(Besides, if they don’t understand it, then the decision is meaningless anyway and you should be automating it anyway.)

Which is why Legends & Labyrinths doesn’t feature a point-buy method. I’ve seen new players tackle those systems, and it always bogs them down. Arranging six stats according to which ability score you want to have the best score? Acceptable choice. Deciding whether you want a 15 Str or 16 Str, and how does that comparative benefit of that choice affect the Dex and Int scores you can afford to purchase? It’s meaningless noise without a deeper understanding of the system.

Okay. So why not give a standard array and have them assign it? That’s a more balanced approach, right?

Well, to boil it down: It’s less fun.

I understand (and perhaps even prefer) the experience of crafting your character. But new players tend to interpret “rolling the dice” as “playing the game” — so when the first thing you do during character creation is to roll some dice, it gives them the sense that they are immediately playing the game. (Keep character creation short and you can sustain that feeling.)  There’s also a reason why we enjoy gambling: The observation of an uncertain outcome is exciting.

This aspect of turning character creation into a unique mini-game is something the Arneson and Gygax did well, and which I feel more games would benefit from. (This is particularly true because, if properly developed, I think this could give many RPGs a form of enjoyable solo play.)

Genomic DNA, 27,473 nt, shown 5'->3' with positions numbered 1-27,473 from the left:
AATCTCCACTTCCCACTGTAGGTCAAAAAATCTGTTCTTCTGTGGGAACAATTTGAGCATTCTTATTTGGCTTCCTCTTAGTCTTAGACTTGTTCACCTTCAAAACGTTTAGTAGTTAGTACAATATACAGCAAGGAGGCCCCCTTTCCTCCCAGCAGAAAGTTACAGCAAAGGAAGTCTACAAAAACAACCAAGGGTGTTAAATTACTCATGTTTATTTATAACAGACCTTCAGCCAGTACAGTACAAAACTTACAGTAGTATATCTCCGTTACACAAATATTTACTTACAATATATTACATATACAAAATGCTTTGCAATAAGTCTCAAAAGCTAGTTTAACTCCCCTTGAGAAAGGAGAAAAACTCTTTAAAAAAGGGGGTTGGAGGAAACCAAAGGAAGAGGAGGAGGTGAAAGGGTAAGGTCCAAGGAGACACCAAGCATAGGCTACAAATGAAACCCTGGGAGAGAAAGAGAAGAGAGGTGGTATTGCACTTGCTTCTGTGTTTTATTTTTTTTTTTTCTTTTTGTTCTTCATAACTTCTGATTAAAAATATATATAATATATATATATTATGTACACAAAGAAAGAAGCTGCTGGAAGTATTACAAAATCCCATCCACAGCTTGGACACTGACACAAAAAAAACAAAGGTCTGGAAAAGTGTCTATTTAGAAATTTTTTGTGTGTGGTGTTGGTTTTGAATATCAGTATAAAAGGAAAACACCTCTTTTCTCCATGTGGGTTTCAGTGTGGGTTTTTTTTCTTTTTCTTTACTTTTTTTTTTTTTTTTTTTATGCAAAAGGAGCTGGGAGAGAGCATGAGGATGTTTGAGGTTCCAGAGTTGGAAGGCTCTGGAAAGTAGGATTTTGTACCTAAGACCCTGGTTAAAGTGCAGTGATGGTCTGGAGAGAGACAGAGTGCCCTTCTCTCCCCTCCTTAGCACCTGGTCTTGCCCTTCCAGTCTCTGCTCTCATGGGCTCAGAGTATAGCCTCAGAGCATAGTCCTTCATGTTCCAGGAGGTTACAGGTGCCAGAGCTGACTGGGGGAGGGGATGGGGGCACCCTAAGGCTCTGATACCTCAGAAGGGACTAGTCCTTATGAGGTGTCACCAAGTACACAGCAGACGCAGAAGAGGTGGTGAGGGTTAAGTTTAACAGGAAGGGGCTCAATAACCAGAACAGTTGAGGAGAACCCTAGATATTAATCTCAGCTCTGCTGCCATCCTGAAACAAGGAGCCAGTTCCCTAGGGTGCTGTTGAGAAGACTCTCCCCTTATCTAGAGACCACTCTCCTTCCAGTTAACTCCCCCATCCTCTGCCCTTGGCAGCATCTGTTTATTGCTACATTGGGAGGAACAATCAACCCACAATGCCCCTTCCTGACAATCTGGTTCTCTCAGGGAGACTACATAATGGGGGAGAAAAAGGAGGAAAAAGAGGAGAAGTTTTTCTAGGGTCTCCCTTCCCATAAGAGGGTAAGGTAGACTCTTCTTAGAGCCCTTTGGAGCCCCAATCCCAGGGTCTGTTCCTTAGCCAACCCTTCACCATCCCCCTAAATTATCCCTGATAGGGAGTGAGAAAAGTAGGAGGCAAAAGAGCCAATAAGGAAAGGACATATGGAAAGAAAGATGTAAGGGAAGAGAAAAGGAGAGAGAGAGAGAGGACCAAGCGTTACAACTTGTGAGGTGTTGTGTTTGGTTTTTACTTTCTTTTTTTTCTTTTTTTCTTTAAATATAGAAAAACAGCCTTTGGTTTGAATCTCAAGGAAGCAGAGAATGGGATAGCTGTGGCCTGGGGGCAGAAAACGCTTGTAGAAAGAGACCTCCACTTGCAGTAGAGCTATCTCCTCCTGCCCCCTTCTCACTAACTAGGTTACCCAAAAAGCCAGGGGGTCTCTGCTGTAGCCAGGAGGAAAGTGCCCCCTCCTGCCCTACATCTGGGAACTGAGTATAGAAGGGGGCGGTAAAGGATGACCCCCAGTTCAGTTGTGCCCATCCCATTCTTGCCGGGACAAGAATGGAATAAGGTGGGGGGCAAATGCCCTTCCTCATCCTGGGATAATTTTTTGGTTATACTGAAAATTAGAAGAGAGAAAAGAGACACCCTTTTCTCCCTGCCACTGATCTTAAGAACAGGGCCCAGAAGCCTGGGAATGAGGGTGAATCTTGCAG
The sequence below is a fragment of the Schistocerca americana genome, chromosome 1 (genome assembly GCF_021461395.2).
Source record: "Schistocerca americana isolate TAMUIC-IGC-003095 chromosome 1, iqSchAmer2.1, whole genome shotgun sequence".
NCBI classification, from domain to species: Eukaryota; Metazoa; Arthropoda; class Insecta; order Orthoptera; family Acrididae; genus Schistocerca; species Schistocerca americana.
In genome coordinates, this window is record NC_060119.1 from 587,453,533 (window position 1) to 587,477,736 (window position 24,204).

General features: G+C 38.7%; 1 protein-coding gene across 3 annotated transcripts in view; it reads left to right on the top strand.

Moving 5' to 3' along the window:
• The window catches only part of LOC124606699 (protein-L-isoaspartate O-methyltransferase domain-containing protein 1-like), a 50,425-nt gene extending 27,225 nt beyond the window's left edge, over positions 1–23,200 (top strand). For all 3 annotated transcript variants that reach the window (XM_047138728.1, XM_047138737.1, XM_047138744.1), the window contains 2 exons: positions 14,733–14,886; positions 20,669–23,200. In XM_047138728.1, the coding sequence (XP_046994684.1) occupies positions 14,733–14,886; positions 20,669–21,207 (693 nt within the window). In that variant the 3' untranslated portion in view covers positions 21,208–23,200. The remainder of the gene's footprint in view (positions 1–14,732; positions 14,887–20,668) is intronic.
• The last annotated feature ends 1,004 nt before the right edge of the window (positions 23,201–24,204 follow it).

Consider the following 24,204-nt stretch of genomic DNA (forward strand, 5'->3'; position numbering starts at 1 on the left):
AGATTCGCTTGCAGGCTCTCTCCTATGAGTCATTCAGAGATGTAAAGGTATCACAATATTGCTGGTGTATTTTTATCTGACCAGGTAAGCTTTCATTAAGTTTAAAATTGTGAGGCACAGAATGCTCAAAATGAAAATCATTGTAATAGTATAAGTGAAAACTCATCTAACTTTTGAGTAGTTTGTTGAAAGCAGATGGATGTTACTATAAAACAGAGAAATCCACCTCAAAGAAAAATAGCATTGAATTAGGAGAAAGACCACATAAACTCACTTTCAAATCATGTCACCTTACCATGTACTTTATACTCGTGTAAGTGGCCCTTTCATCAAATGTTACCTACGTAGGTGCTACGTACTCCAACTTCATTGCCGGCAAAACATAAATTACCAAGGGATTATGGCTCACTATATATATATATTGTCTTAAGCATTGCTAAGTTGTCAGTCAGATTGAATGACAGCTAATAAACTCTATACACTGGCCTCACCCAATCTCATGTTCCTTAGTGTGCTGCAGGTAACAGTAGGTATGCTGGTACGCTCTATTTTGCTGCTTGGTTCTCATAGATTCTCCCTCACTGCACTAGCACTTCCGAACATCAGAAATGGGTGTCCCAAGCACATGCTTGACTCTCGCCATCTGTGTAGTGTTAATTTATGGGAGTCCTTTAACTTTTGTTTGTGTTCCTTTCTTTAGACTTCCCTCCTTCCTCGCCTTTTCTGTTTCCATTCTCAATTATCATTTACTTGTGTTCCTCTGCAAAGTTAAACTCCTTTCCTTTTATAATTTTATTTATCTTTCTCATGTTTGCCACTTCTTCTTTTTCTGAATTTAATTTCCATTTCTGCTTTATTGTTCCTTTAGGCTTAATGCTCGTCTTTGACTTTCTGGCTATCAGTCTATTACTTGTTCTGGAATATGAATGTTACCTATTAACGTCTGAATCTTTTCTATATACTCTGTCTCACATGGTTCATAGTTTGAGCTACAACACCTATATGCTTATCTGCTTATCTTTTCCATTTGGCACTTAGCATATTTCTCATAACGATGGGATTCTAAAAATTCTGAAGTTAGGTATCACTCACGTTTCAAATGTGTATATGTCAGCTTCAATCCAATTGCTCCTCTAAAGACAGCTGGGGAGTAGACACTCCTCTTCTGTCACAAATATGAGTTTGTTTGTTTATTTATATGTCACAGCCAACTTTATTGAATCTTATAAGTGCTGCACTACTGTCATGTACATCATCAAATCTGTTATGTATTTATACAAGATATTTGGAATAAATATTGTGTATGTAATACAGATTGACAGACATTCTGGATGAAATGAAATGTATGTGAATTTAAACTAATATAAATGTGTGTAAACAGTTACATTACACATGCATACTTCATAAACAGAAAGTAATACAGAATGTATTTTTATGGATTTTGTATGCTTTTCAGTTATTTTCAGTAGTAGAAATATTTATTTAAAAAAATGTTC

On top of that, rolling for ability scores is a rote activity. It gives a concrete task that requires no decision-making (just pick up the dice and start rolling them). It gets the ball rolling on character creation and cuts right through any dithering. You wanna play? Great. Here’s 4d6. Roll ’em.

As a final tangent, there was another reason I considered “roll ’em in order” for Legends & Labyrinths: It adds a distinct aspect of “discovery” to the character creation process.

In improv theater terms, the system is mechanically making an offer. It’s providing a creative seed that gets your creative juices flowing by demanding extrapolation and explanation: Why is this guy strong? What forced him to become quick-witted? What sort of person do these stats belong to? Effectively, an offer like this jump-starts the creative process.